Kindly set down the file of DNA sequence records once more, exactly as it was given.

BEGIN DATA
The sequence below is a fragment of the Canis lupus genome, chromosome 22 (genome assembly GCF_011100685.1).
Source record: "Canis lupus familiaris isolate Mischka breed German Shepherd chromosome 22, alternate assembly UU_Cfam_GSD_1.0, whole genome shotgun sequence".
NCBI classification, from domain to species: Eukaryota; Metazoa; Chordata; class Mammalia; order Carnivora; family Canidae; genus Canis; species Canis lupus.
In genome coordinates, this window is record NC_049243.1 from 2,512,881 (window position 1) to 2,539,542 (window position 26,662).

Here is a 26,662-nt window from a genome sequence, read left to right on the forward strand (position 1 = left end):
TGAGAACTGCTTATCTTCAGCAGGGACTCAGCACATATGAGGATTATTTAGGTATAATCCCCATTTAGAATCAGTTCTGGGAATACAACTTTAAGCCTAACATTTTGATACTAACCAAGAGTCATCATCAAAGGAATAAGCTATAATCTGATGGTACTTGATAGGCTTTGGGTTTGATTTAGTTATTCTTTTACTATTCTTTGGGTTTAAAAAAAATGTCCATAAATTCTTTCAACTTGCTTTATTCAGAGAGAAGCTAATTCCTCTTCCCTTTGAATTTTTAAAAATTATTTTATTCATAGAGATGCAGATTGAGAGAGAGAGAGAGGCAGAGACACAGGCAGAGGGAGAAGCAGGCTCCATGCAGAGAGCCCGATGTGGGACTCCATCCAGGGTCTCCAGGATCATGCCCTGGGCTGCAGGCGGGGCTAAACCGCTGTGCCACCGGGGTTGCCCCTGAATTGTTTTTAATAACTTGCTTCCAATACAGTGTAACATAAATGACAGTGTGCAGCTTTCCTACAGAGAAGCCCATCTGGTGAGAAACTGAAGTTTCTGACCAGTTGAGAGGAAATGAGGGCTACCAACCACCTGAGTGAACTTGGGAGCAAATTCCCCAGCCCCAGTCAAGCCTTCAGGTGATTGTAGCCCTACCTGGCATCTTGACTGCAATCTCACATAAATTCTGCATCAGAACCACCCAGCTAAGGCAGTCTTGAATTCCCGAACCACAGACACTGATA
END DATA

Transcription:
The sequence below is a fragment of the Canis lupus genome, chromosome 22 (genome assembly GCF_011100685.1).
Source record: "Canis lupus familiaris isolate Mischka breed German Shepherd chromosome 22, alternate assembly UU_Cfam_GSD_1.0, whole genome shotgun sequence".
NCBI classification, from domain to species: Eukaryota; Metazoa; Chordata; class Mammalia; order Carnivora; family Canidae; genus Canis; species Canis lupus.
In genome coordinates, this window is record NC_049243.1 from 2,512,881 (window position 1) to 2,539,542 (window position 26,662).

Here is a 26,662-nt window from a genome sequence, read left to right on the forward strand (position 1 = left end):
TGAGAACTGCTTATCTTCAGCAGGGACTCAGCACATATGAGGATTATTTAGGTATAATCCCCATTTAGAATCAGTTCTGGGAATACAACTTTAAGCCTAACATTTTGATACTAACCAAGAGTCATCATCAAAGGAATAAGCTATAATCTGATGGTACTTGATAGGCTTTGGGTTTGATTTAGTTATTCTTTTACTATTCTTTGGGTTTAAAAAAAATGTCCATAAATTCTTTCAACTTGCTTTATTCAGAGAGAAGCTAATTCCTCTTCCCTTTGAATTTTTAAAAATTATTTTATTCATAGAGATGCAGATTGAGAGAGAGAGAGAGGCAGAGACACAGGCAGAGGGAGAAGCAGGCTCCATGCAGAGAGCCCGATGTGGGACTCCATCCAGGGTCTCCAGGATCATGCCCTGGGCTGCAGGCGGGGCTAAACCGCTGTGCCACCGGGGTTGCCCCTGAATTGTTTTTAATAACTTGCTTCCAATACAGTGTAACATAAATGACAGTGTGCAGCTTTCCTACAGAGAAGCCCATCTGGTGAGAAACTGAAGTTTCTGACCAGTTGAGAGGAAATGAGGGCTACCAACCACCTGAGTGAACTTGGGAGCAAATTCCCCAGCCCCAGTCAAGCCTTCAGGTGATTGTAGCCCTACCTGGCATCTTGACTGCAATCTCACATAAATTCTGCATCAGAACCACCCAGCTAAGGCAGTCTTGAATTCCCGAACCACAGACACTGATA